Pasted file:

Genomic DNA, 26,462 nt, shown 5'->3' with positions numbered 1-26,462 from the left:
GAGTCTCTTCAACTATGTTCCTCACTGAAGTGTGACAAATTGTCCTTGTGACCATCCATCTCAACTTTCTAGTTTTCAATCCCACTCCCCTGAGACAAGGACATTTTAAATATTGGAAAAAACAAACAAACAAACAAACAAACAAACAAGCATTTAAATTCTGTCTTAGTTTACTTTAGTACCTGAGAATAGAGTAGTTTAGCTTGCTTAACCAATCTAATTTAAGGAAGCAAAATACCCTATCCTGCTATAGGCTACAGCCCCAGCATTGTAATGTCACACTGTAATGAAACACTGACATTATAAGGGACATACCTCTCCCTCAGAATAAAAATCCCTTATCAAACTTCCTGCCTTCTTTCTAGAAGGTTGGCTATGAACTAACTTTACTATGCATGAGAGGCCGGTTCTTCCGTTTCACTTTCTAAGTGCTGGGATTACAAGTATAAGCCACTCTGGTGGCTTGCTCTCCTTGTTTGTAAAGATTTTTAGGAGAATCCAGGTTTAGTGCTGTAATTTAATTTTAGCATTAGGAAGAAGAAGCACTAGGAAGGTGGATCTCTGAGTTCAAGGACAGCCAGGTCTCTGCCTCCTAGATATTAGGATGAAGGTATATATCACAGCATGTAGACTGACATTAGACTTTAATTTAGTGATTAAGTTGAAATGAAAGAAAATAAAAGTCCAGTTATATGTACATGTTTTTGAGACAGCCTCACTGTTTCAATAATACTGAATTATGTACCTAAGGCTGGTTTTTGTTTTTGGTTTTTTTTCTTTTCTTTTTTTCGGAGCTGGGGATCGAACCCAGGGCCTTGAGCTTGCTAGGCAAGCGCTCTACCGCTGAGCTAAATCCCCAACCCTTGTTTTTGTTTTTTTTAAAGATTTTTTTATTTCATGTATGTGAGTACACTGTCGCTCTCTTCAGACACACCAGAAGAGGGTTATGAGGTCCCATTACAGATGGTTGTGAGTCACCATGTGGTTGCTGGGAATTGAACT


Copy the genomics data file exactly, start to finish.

Genomic DNA, 26,462 nt, shown 5'->3' with positions numbered 1-26,462 from the left:
GAGTCTCTTCAACTATGTTCCTCACTGAAGTGTGACAAATTGTCCTTGTGACCATCCATCTCAACTTTCTAGTTTTCAATCCCACTCCCCTGAGACAAGGACATTTTAAATATTGGAAAAAACAAACAAACAAACAAACAAACAAACAAGCATTTAAATTCTGTCTTAGTTTACTTTAGTACCTGAGAATAGAGTAGTTTAGCTTGCTTAACCAATCTAATTTAAGGAAGCAAAATACCCTATCCTGCTATAGGCTACAGCCCCAGCATTGTAATGTCACACTGTAATGAAACACTGACATTATAAGGGACATACCTCTCCCTCAGAATAAAAATCCCTTATCAAACTTCCTGCCTTCTTTCTAGAAGGTTGGCTATGAACTAACTTTACTATGCATGAGAGGCCGGTTCTTCCGTTTCACTTTCTAAGTGCTGGGATTACAAGTATAAGCCACTCTGGTGGCTTGCTCTCCTTGTTTGTAAAGATTTTTAGGAGAATCCAGGTTTAGTGCTGTAATTTAATTTTAGCATTAGGAAGAAGAAGCACTAGGAAGGTGGATCTCTGAGTTCAAGGACAGCCAGGTCTCTGCCTCCTAGATATTAGGATGAAGGTATATATCACAGCATGTAGACTGACATTAGACTTTAATTTAGTGATTAAGTTGAAATGAAAGAAAATAAAAGTCCAGTTATATGTACATGTTTTTGAGACAGCCTCACTGTTTCAATAATACTGAATTATGTACCTAAGGCTGGTTTTTGTTTTTGGTTTTTTTTCTTTTCTTTTTTTCGGAGCTGGGGATCGAACCCAGGGCCTTGAGCTTGCTAGGCAAGCGCTCTACCGCTGAGCTAAATCCCCAACCCTTGTTTTTGTTTTTTTTAAAGATTTTTTTATTTCATGTATGTGAGTACACTGTCGCTCTCTTCAGACACACCAGAAGAGGGTTATGAGGTCCCATTACAGATGGTTGTGAGTCACCATGTGGTTGCTGGGAATTGAACT